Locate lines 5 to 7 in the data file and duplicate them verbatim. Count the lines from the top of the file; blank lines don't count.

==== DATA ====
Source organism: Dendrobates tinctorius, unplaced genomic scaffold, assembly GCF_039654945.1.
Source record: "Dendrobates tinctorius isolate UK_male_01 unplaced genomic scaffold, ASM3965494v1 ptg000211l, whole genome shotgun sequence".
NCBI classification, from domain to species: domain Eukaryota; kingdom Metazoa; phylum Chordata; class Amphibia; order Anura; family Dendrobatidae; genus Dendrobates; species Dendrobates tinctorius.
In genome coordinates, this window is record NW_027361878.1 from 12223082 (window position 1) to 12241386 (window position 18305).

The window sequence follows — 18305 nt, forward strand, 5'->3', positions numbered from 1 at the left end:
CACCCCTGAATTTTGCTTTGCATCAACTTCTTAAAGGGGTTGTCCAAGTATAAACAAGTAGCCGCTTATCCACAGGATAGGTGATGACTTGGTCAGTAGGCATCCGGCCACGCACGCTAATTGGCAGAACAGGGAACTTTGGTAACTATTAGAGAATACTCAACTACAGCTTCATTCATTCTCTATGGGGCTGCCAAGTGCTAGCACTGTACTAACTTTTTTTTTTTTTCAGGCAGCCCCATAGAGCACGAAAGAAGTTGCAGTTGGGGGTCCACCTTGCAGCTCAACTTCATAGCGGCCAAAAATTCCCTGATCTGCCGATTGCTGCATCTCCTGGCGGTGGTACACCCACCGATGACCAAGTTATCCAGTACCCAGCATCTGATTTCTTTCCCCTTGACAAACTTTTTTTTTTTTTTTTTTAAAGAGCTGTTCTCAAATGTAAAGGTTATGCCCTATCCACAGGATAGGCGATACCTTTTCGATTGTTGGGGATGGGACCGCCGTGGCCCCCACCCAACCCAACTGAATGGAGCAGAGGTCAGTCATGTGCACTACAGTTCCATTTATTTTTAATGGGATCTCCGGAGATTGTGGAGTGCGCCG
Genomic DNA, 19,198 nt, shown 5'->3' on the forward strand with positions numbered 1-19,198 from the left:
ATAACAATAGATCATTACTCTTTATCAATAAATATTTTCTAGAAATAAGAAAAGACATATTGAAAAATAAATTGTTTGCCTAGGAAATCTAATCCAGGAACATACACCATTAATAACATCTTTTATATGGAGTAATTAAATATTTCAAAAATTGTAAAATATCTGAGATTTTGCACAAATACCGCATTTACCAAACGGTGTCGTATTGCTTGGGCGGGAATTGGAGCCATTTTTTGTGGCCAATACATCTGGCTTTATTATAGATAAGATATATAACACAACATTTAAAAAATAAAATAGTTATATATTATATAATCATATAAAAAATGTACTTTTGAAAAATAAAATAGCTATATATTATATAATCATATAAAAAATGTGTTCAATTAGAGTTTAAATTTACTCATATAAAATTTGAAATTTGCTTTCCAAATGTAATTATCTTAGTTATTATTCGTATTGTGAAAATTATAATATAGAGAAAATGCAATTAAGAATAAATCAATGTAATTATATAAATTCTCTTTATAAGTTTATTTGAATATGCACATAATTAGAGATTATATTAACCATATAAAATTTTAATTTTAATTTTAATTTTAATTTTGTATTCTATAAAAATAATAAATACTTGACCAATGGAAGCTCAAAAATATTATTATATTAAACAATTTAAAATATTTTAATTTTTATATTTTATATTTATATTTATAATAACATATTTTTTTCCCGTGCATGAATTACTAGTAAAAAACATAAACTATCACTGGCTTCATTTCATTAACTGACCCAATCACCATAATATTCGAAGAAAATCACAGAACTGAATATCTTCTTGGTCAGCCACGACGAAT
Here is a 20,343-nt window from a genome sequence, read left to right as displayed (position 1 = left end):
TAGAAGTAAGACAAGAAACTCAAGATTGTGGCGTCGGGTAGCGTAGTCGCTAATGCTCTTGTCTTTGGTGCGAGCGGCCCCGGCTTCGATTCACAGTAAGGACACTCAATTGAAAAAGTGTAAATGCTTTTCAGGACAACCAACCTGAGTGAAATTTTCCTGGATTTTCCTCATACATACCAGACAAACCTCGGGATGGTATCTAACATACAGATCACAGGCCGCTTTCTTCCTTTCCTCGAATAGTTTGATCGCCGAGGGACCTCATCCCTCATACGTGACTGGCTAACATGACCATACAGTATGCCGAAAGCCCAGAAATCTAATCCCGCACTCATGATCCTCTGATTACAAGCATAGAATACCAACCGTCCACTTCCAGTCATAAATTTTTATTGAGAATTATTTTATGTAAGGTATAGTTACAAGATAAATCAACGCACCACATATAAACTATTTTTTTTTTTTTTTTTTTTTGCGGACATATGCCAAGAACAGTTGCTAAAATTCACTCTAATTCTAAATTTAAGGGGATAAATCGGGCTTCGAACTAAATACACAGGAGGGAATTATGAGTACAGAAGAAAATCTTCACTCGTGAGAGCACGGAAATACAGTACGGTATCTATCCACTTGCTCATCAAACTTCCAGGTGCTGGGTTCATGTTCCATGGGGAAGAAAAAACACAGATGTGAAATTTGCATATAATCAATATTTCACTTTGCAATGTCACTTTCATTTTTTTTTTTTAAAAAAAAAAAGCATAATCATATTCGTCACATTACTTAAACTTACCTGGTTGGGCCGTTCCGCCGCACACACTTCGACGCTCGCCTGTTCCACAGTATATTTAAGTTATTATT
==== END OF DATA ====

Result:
The window sequence follows — 18305 nt, forward strand, 5'->3', positions numbered from 1 at the left end:
CACCCCTGAATTTTGCTTTGCATCAACTTCTTAAAGGGGTTGTCCAAGTATAAACAAGTAGCCGCTTATCCACAGGATAGGTGATGACTTGGTCAGTAGGCATCCGGCCACGCACGCTAATTGGCAGAACAGGGAACTTTGGTAACTATTAGAGAATACTCAACTACAGCTTCATTCATTCTCTATGGGGCTGCCAAGTGCTAGCACTGTACTAACTTTTTTTTTTTTTCAGGCAGCCCCATAGAGCACGAAAGAAGTTGCAGTTGGGGGTCCACCTTGCAGCTCAACTTCATAGCGGCCAAAAATTCCCTGATCTGCCGATTGCTGCATCTCCTGGCGGTGGTACACCCACCGATGACCAAGTTATCCAGTACCCAGCATCTGATTTCTTTCCCCTTGACAAACTTTTTTTTTTTTTTTTTTAAAGAGCTGTTCTCAAATGTAAAGGTTATGCCCTATCCACAGGATAGGCGATACCTTTTCGATTGTTGGGGATGGGACCGCCGTGGCCCCCACCCAACCCAACTGAATGGAGCAGAGGTCAGTCATGTGCACTACAGTTCCATTTATTTTTAATGGGATCTCCGGAGATTGTGGAGTGCGCCG
Genomic DNA, 19,198 nt, shown 5'->3' on the forward strand with positions numbered 1-19,198 from the left: